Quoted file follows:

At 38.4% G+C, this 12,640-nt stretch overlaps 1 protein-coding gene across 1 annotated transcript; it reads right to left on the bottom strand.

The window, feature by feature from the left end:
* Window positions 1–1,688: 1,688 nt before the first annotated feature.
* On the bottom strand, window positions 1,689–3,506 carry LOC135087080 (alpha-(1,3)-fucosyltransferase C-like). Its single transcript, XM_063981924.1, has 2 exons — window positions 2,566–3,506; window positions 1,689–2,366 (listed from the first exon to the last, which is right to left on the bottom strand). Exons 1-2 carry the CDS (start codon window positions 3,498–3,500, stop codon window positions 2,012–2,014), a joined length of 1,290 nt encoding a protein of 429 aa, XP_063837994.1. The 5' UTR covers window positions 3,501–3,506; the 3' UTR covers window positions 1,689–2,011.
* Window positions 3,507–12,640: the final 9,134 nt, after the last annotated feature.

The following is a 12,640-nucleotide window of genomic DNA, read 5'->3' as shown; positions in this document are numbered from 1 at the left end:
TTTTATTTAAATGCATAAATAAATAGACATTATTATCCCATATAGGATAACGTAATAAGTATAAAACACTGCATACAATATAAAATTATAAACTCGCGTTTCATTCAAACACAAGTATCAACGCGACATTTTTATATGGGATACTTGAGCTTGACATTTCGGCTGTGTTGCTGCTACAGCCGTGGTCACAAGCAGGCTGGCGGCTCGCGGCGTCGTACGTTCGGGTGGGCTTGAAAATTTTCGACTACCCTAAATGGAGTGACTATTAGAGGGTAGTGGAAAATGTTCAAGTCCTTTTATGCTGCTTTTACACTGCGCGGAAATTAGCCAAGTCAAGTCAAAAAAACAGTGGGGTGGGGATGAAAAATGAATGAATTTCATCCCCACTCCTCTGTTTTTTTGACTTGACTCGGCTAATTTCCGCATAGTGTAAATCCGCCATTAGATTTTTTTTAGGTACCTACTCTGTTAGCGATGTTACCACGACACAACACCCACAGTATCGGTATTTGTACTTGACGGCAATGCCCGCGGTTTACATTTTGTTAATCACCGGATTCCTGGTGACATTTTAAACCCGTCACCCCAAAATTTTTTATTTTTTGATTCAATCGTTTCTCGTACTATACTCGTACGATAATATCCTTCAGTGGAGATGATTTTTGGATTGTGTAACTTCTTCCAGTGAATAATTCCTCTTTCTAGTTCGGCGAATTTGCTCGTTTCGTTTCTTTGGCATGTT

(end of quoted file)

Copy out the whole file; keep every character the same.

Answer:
At 38.4% G+C, this 12,640-nt stretch overlaps 1 protein-coding gene across 1 annotated transcript; it reads right to left on the bottom strand.

The window, feature by feature from the left end:
* Window positions 1–1,688: 1,688 nt before the first annotated feature.
* On the bottom strand, window positions 1,689–3,506 carry LOC135087080 (alpha-(1,3)-fucosyltransferase C-like). Its single transcript, XM_063981924.1, has 2 exons — window positions 2,566–3,506; window positions 1,689–2,366 (listed from the first exon to the last, which is right to left on the bottom strand). Exons 1-2 carry the CDS (start codon window positions 3,498–3,500, stop codon window positions 2,012–2,014), a joined length of 1,290 nt encoding a protein of 429 aa, XP_063837994.1. The 5' UTR covers window positions 3,501–3,506; the 3' UTR covers window positions 1,689–2,011.
* Window positions 3,507–12,640: the final 9,134 nt, after the last annotated feature.

The following is a 12,640-nucleotide window of genomic DNA, read 5'->3' as shown; positions in this document are numbered from 1 at the left end:
TTTTATTTAAATGCATAAATAAATAGACATTATTATCCCATATAGGATAACGTAATAAGTATAAAACACTGCATACAATATAAAATTATAAACTCGCGTTTCATTCAAACACAAGTATCAACGCGACATTTTTATATGGGATACTTGAGCTTGACATTTCGGCTGTGTTGCTGCTACAGCCGTGGTCACAAGCAGGCTGGCGGCTCGCGGCGTCGTACGTTCGGGTGGGCTTGAAAATTTTCGACTACCCTAAATGGAGTGACTATTAGAGGGTAGTGGAAAATGTTCAAGTCCTTTTATGCTGCTTTTACACTGCGCGGAAATTAGCCAAGTCAAGTCAAAAAAACAGTGGGGTGGGGATGAAAAATGAATGAATTTCATCCCCACTCCTCTGTTTTTTTGACTTGACTCGGCTAATTTCCGCATAGTGTAAATCCGCCATTAGATTTTTTTTAGGTACCTACTCTGTTAGCGATGTTACCACGACACAACACCCACAGTATCGGTATTTGTACTTGACGGCAATGCCCGCGGTTTACATTTTGTTAATCACCGGATTCCTGGTGACATTTTAAACCCGTCACCCCAAAATTTTTTATTTTTTGATTCAATCGTTTCTCGTACTATACTCGTACGATAATATCCTTCAGTGGAGATGATTTTTGGATTGTGTAACTTCTTCCAGTGAATAATTCCTCTTTCTAGTTCGGCGAATTTGCTCGTTTCGTTTCTTTGGCATGTT